A presidential promise to rebuild the nation’s roads curdled into a running joke a few years ago when the Trump White House’s self-proclaimed “Infrastructure Week” crumbled under the weight of scandal and futility.
On Wednesday, President Biden unveiled his own plan to spend more than $2 trillion over eight years on public works — matching a price tag once floated by his predecessor — ushering in a sort of Infrastructure Decade. And it’s no joke.
Biden’s proposal includes $115 billion for roads, highways and bridges, with an appropriate focus on repairing run-down vehicle infrastructure rather than adding more. And it dedicates $85 billion to updating and expanding mass transit systems, a significant need in the Bay Area and beyond, while allocating nearly that much to deferred Amtrak maintenance.
The proposed doubling of federal expenditures on public transportation is part of an appropriate broader emphasis on stemming global warming by providing alternatives to fossil-fuel-powered vehicles, the nation’s largest source of greenhouse gases. The president’s legislation would spend $174 billion on grants and incentives to expand infrastructure for charging electric vehicles and otherwise encourage their use, and it would spend $20 billion on making roads safer for cyclists and pedestrians. It also includes $580 billion for research, training and manufacturing focused on clean energy and climate change.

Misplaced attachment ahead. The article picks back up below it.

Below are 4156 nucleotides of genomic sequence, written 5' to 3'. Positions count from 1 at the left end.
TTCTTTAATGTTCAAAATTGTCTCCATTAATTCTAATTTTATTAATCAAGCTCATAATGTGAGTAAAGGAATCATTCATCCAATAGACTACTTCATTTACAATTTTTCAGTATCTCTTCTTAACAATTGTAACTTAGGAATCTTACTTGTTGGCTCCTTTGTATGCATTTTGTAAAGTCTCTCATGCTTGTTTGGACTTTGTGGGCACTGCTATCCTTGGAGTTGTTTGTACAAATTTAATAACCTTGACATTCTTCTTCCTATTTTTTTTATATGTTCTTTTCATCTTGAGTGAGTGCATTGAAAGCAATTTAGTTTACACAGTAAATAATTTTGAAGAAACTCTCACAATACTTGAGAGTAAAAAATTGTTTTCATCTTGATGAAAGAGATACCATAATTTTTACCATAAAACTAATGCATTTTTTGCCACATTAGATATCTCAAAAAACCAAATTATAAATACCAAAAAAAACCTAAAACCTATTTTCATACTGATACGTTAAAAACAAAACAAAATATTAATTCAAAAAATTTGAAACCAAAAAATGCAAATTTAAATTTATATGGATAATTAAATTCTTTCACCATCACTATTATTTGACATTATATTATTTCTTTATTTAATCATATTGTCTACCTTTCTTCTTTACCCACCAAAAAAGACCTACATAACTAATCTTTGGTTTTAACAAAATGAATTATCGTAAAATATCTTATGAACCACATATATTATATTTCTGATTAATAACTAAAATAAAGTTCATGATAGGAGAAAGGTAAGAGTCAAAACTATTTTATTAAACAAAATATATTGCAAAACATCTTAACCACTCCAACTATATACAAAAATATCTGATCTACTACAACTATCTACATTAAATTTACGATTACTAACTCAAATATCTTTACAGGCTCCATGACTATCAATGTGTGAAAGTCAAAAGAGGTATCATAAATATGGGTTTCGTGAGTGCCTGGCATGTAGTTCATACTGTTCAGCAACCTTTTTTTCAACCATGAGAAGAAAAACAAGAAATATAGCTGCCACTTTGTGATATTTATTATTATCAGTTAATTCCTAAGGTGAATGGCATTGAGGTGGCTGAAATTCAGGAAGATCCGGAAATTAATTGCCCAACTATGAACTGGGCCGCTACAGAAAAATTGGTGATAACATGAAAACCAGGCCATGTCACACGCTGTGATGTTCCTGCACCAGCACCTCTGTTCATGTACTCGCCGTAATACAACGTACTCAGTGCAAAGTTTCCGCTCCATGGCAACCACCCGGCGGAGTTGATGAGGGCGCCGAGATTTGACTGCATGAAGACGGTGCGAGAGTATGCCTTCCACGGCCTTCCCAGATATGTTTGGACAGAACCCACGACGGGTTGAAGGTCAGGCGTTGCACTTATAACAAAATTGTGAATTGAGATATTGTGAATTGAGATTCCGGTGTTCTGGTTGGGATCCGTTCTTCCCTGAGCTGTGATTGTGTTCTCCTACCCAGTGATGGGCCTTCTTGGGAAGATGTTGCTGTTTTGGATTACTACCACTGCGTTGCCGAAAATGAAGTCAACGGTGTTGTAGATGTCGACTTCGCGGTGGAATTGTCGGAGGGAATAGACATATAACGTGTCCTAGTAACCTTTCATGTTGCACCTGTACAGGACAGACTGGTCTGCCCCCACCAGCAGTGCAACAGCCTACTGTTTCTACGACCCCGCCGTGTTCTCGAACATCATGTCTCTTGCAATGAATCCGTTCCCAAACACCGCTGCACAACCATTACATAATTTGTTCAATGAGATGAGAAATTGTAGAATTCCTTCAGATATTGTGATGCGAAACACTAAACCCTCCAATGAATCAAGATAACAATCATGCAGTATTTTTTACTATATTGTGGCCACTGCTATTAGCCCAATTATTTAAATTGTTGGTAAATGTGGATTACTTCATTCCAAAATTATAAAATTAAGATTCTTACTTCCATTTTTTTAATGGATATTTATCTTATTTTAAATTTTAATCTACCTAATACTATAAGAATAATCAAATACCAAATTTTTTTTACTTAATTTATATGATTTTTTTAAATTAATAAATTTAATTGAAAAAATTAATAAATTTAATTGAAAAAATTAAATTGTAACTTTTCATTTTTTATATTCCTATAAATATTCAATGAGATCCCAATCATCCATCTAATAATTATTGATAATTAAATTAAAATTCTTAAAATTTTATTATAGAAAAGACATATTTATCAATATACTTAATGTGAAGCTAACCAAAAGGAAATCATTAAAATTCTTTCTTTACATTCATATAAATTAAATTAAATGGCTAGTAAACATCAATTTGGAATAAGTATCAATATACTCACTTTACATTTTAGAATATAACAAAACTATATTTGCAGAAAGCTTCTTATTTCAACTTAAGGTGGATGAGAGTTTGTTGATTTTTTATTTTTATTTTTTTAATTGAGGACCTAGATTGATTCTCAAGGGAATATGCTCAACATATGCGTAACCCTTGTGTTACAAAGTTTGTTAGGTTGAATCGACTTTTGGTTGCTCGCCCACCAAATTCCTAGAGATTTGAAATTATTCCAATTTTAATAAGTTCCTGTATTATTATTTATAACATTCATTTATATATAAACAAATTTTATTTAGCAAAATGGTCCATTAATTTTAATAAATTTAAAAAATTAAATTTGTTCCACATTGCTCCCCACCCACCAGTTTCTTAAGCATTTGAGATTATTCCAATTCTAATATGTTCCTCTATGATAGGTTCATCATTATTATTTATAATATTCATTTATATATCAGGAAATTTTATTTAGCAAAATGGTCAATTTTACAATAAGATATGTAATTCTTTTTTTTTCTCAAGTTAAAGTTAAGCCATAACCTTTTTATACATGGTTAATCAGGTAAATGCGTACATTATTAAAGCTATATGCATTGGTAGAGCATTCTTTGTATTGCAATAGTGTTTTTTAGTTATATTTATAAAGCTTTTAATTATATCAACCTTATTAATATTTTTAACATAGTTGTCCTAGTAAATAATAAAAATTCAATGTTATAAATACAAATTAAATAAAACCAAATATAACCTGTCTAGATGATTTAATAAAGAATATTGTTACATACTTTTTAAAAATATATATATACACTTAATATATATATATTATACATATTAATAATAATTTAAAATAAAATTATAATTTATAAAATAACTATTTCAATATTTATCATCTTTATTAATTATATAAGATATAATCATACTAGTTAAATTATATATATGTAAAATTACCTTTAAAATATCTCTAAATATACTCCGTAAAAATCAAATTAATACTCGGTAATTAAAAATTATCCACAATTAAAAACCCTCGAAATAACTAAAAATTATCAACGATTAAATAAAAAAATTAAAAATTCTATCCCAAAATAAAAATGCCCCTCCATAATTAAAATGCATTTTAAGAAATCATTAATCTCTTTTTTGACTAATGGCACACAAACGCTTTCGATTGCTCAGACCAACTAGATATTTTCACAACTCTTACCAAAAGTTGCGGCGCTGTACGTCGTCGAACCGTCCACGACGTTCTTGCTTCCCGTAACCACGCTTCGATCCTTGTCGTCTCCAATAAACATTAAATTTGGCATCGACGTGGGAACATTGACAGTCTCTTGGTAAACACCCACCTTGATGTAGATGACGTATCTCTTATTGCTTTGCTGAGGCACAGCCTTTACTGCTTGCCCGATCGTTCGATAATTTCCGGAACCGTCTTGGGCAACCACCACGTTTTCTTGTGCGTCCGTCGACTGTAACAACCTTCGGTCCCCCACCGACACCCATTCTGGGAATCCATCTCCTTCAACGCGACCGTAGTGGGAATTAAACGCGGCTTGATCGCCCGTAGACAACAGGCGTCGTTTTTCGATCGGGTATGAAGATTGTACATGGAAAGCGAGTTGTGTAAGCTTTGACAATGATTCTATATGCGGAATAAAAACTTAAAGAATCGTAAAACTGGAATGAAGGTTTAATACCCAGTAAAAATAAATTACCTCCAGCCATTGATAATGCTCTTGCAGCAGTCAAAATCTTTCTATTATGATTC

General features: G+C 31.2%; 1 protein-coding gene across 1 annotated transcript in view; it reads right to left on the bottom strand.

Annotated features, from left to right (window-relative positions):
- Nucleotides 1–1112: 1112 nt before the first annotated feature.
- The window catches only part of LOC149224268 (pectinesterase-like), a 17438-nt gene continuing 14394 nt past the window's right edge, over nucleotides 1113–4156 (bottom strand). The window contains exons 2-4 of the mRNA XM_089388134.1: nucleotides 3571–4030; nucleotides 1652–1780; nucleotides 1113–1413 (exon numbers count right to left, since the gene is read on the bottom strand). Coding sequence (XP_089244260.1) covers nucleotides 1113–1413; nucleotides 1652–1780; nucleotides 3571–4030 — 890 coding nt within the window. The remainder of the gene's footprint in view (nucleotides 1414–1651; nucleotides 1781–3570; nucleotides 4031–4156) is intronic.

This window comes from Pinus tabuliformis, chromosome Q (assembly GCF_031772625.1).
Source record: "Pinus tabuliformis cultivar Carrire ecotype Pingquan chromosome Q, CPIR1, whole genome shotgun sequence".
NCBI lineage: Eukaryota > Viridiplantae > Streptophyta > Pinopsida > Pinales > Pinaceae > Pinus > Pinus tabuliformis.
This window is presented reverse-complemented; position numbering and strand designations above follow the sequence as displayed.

The employment-boosting plan goes beyond transportation to fund other fundamental needs, from broadband access to public schools. At least two, affordable housing and drinking water, are especially acute in California. It even takes a shot at a broken nursing home system by funding more home-based care for older Americans.
Biden proposes paying for all this by taking back just half the massive corporate tax cut Congress passed under Trump and establishing a tax floor to prevent dodging. That’s sensible but falls well short of covering all the spending. Given how much would be spent on asphalt, gasoline and mileage taxes should be considered to make up the difference.
Like its spending particulars, paying for the plan raises plenty of policy and political questions. They’re worth answering because these overdue, long-term investments in the country are — unlike, say, tax cuts for the rich — worth paying for.
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